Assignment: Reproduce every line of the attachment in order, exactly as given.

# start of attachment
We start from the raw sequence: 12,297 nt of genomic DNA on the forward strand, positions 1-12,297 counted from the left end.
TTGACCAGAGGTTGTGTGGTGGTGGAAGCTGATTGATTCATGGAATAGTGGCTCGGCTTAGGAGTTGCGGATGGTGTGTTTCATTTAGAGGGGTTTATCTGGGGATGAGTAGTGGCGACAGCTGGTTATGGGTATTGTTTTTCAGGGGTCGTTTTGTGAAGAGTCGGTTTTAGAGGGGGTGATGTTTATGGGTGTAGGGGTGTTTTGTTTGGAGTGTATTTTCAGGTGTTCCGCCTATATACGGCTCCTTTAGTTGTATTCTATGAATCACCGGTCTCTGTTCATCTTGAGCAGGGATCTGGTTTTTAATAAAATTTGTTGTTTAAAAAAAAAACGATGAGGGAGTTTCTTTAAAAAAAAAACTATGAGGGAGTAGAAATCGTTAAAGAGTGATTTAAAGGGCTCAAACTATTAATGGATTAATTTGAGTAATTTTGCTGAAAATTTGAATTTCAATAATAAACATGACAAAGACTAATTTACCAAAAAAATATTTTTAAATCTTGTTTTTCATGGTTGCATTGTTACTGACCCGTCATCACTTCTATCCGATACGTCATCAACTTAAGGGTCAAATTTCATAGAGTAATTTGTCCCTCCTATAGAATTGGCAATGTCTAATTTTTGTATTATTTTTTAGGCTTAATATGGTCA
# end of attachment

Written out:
We start from the raw sequence: 12,297 nt of genomic DNA on the forward strand, positions 1-12,297 counted from the left end.
TTGACCAGAGGTTGTGTGGTGGTGGAAGCTGATTGATTCATGGAATAGTGGCTCGGCTTAGGAGTTGCGGATGGTGTGTTTCATTTAGAGGGGTTTATCTGGGGATGAGTAGTGGCGACAGCTGGTTATGGGTATTGTTTTTCAGGGGTCGTTTTGTGAAGAGTCGGTTTTAGAGGGGGTGATGTTTATGGGTGTAGGGGTGTTTTGTTTGGAGTGTATTTTCAGGTGTTCCGCCTATATACGGCTCCTTTAGTTGTATTCTATGAATCACCGGTCTCTGTTCATCTTGAGCAGGGATCTGGTTTTTAATAAAATTTGTTGTTTAAAAAAAAAACGATGAGGGAGTTTCTTTAAAAAAAAAACTATGAGGGAGTAGAAATCGTTAAAGAGTGATTTAAAGGGCTCAAACTATTAATGGATTAATTTGAGTAATTTTGCTGAAAATTTGAATTTCAATAATAAACATGACAAAGACTAATTTACCAAAAAAATATTTTTAAATCTTGTTTTTCATGGTTGCATTGTTACTGACCCGTCATCACTTCTATCCGATACGTCATCAACTTAAGGGTCAAATTTCATAGAGTAATTTGTCCCTCCTATAGAATTGGCAATGTCTAATTTTTGTATTATTTTTTAGGCTTAATATGGTCA